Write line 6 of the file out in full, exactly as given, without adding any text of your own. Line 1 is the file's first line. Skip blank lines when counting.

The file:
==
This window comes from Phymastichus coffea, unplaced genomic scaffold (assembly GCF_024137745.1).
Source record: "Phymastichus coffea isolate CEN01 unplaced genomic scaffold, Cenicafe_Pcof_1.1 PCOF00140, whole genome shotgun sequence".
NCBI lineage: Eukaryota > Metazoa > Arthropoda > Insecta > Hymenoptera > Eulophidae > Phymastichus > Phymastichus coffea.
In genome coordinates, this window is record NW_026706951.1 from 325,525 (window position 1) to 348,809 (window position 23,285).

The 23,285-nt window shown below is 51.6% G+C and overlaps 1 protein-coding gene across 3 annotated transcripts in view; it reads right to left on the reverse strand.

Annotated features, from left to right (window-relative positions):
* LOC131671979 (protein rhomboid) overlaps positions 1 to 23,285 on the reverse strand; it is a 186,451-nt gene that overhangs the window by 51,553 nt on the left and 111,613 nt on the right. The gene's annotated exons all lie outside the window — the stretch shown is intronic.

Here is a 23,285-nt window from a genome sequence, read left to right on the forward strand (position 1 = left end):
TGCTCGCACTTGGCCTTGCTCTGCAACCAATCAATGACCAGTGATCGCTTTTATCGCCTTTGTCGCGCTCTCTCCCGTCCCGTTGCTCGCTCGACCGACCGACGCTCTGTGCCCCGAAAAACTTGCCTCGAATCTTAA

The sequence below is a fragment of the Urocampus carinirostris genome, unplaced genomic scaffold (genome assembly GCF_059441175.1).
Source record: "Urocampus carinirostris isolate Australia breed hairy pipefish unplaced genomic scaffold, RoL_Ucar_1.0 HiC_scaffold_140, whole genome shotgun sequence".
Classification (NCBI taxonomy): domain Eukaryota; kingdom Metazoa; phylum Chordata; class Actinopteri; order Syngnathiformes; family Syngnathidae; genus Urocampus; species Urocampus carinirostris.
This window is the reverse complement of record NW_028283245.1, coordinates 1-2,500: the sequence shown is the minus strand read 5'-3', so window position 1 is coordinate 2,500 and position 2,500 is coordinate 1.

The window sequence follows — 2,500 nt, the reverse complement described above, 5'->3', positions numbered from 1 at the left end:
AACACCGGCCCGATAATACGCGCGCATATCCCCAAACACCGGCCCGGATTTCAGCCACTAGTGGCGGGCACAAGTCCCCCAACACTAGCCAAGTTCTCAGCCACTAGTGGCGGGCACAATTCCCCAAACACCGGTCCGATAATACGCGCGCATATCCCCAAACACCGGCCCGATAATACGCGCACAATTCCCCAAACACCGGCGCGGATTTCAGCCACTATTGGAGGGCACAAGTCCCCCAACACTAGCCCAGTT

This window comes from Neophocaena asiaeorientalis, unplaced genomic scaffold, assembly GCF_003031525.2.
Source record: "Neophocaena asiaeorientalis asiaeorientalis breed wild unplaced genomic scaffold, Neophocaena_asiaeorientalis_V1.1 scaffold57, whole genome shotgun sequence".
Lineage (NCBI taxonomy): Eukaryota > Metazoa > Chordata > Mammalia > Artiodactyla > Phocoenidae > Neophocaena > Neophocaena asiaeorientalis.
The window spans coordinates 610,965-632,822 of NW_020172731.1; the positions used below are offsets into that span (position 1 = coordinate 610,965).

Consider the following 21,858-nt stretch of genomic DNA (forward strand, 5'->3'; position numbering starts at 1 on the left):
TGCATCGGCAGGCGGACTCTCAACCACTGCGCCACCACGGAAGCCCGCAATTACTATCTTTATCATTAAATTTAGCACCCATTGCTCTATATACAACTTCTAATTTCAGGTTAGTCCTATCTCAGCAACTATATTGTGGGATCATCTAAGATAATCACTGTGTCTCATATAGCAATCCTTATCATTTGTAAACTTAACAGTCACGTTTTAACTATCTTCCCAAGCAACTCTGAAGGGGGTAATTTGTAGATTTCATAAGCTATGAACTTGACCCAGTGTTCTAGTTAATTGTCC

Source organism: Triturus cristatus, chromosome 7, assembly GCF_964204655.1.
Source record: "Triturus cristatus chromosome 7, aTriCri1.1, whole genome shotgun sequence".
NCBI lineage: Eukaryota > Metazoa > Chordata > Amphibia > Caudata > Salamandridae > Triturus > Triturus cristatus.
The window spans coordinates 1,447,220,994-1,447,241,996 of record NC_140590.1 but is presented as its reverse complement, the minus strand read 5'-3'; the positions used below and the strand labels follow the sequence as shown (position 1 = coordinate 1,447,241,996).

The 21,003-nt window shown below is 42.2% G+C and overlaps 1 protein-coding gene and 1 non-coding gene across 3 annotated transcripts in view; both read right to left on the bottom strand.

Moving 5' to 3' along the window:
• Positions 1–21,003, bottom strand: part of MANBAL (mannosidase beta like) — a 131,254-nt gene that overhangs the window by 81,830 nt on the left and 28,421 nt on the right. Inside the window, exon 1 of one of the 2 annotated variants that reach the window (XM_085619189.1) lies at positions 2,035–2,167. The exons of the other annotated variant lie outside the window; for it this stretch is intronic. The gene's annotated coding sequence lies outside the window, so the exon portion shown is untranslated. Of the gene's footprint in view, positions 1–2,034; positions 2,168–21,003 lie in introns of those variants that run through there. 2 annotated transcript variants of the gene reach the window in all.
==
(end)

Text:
Annotated features, from left to right (window-relative positions):